The Maharat will be no less powerful, no less influential, no less important, no less respected than the Rabbi, but what kind of leadership the Maharat will be exactly remains to be seen. I think it vital that we not expect them to push themselves into a rabbinic box, they must have the freedom to develop their own type of leadership. I await it with excitement. Surly this is to see the hand of G-d in the ongoing growth and deepening of the Jewish people and the Torah.
February 28, 2013 | 12:13 pm
Posted by Rav Yosef Kanefsky
Quinoa has been a breath of fresh culinary air in the non-kitniyot Pesach kitchen, and has restored dietary sanity to us Ashkenazim. But the kitniyot zealots are lurking. The OU, for example, is equivocating on quinoa’s non-kitniyot status . The battle for quinoa is underway, but if we all work together, we can win this one.
Remember when peanuts were not considered kitniyot? Probably you don’t. But when Rav Moshe Feinstein zt”l was asked about peanuts in 1956, most Ashkenazim were eating them on Pesach. And not only that, but Rav Moshe argued clearly and unequivocally that peanuts should remain permissible, and that they should NOT be lumped in with beans and legumes. (Igrot Moshe, Orach Chaim 3, 63) The only reason we don’t pack up peanut butter and jelly on matzo for our Chol HaMoed outings today, is that our forbearers buckled before the kitniyot zealots of their day. And those of us who ignore history are doomed to repeat it.
The kitniyot zealots of Rav Moshe’s day used arguments quite similar to those being raised by the forces conspiring to deprive us of quinoa today. The rabbi who posed the peanuts question was “astonished” that Ashkenazim were eating peanuts, for “he had heard that there is a place somewhere in which people are making flour ” out of peanuts, and further, “he had heard that peanuts are planted in fields in the same manner as other kitniyot are (i.e. they too share uncomfortable proximity to grains) ”.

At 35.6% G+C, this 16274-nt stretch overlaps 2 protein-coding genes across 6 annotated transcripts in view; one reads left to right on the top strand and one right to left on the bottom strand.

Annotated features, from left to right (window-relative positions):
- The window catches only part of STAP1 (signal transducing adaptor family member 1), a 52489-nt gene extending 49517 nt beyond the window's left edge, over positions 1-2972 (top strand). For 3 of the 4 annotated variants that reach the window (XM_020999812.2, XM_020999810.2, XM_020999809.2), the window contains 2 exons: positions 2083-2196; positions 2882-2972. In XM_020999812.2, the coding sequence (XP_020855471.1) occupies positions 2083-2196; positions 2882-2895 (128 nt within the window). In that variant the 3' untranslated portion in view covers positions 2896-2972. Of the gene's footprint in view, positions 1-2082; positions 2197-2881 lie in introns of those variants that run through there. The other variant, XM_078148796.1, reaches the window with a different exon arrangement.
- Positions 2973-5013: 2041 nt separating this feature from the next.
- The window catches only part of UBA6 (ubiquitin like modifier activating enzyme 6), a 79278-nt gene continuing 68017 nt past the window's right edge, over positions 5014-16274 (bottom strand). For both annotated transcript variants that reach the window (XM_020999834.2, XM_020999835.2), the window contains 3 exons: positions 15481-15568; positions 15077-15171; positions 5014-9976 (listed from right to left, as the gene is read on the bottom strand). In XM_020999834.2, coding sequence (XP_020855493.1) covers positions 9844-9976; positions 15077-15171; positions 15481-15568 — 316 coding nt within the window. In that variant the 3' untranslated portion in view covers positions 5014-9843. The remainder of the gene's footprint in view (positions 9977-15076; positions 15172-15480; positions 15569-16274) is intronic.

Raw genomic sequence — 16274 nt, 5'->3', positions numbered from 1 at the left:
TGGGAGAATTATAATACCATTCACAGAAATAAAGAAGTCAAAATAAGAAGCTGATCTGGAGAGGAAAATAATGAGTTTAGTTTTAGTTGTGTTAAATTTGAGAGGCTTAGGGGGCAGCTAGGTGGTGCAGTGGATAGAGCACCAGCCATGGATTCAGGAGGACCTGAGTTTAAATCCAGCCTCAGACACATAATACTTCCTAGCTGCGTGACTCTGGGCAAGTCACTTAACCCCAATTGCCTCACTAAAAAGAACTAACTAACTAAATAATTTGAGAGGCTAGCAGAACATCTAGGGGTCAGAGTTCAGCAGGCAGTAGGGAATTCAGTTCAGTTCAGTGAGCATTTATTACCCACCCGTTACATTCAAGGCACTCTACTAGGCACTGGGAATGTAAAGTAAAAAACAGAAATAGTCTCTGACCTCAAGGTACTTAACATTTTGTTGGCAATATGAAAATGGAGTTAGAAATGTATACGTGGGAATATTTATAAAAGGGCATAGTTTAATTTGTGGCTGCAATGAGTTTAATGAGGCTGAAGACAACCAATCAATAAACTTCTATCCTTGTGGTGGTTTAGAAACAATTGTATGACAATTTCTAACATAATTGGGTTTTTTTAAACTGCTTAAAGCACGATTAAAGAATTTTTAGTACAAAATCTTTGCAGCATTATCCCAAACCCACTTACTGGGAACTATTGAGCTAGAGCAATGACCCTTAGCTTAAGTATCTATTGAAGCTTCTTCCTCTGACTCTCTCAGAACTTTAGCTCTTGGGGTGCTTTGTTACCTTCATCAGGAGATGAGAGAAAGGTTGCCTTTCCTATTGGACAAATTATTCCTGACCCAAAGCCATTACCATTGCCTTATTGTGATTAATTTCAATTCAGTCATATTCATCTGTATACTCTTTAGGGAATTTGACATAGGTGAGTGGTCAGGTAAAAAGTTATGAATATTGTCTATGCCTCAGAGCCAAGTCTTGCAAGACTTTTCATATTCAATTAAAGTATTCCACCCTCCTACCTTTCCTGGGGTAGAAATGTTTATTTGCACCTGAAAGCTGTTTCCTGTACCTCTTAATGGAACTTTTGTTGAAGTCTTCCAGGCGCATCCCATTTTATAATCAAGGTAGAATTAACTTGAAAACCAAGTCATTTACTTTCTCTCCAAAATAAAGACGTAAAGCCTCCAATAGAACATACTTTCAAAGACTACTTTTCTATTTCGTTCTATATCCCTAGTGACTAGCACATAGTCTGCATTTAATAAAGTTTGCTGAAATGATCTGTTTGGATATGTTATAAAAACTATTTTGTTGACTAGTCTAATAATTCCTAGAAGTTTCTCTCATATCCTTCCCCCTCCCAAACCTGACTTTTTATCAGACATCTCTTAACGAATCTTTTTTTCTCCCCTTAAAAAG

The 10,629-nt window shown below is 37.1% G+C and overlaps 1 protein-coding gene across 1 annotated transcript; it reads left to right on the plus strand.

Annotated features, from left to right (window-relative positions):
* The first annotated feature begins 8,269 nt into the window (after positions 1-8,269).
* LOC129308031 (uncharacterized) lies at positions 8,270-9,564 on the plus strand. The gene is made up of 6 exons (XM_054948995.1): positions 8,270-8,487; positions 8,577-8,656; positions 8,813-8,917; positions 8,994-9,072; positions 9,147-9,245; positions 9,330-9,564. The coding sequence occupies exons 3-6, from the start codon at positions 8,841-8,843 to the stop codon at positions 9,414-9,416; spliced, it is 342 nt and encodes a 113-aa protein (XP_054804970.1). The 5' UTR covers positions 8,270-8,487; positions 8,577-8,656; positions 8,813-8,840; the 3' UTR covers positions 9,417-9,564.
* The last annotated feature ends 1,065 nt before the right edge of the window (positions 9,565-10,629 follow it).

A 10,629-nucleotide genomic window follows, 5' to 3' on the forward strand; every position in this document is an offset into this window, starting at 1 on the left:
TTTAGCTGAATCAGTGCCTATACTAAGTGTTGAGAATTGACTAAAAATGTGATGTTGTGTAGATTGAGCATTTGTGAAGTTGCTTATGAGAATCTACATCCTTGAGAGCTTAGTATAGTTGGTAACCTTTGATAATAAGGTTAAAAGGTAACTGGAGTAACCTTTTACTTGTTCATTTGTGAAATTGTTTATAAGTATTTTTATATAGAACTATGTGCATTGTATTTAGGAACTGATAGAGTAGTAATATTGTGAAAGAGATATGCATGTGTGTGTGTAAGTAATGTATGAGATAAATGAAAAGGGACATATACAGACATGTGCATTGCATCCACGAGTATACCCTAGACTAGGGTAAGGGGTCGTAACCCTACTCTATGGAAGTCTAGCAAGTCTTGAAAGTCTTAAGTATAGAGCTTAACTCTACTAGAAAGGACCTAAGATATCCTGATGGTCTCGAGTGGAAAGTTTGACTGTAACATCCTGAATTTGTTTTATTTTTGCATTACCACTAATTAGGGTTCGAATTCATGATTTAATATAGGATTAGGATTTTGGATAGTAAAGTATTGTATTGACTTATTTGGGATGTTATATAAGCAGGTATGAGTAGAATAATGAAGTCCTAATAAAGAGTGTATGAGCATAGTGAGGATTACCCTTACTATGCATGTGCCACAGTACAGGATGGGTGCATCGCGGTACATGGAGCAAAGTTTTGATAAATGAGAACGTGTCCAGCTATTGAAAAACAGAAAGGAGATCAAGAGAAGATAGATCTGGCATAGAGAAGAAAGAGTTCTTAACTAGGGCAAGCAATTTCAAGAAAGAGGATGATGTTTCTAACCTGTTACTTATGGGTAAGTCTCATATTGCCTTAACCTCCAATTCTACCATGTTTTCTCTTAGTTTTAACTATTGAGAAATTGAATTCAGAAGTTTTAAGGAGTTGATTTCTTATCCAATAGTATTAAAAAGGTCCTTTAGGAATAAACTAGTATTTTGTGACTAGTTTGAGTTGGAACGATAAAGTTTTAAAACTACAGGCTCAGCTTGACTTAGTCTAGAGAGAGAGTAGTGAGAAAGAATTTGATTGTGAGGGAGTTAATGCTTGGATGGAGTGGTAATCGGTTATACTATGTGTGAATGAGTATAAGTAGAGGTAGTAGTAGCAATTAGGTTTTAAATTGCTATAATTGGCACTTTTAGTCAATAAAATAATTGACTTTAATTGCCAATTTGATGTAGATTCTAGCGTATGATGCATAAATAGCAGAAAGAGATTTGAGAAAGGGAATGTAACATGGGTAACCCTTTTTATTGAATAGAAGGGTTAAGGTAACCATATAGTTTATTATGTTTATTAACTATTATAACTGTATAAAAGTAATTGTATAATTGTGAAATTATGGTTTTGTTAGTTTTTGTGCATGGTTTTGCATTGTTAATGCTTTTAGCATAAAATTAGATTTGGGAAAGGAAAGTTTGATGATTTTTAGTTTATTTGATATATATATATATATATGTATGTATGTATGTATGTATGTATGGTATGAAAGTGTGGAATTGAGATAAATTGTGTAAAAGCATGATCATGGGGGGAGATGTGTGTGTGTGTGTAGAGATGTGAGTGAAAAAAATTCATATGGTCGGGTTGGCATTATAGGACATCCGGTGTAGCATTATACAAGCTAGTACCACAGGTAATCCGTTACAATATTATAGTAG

But Rav Moshe, while acknowledging that these are the concerns that motivated the custom of not eating kitniyot, nonetheless dismissed the idea that the peanuts ought to now be added to the prohibition. To begin with, he points out, not everything out of which flour can be made is kitniyot, with potatoes being exhibit “A”. Additionally, not everything that may come into contact with grain is considered kitniyot, as pointed out by Taz and Magen Avraham, the classic commentaries on the Shulchan Aruch. In short, Rav Moshe concludes, the category of kitniyot includes only those items which “were explicitly prohibited, and those which are widely known [to be included]”. Further, he states, “the Sages of recent generations did not want to add new items” to the kitniyot basket, even as they would not permit that which already was customarily not eaten. . Rav Moshe continued, “and accordingly, in many places the rabbis did not want to prohibit peanuts. And in places where there is no custom prohibiting them, one should not prohibit them, for in matter such as these one should not be machmir (stringent).” Rav Moshe spoke. But we just didn’t want our peanuts badly enough.
The quinoa game is ours to lose my friends. To win, all we need to do is to keep eating it (and to check the raw quinoa for any foreign matter before cooking it, the same way Sefardim check rice). If it becomes our minhag (custom) that we eat quinoa, then the halachik argument is settled. So let’s fight for our quinoa! And then turn our attention to cooking up the most meaningful, inspiring Pesach that we can.
Chag Kasher v’same’ach to all!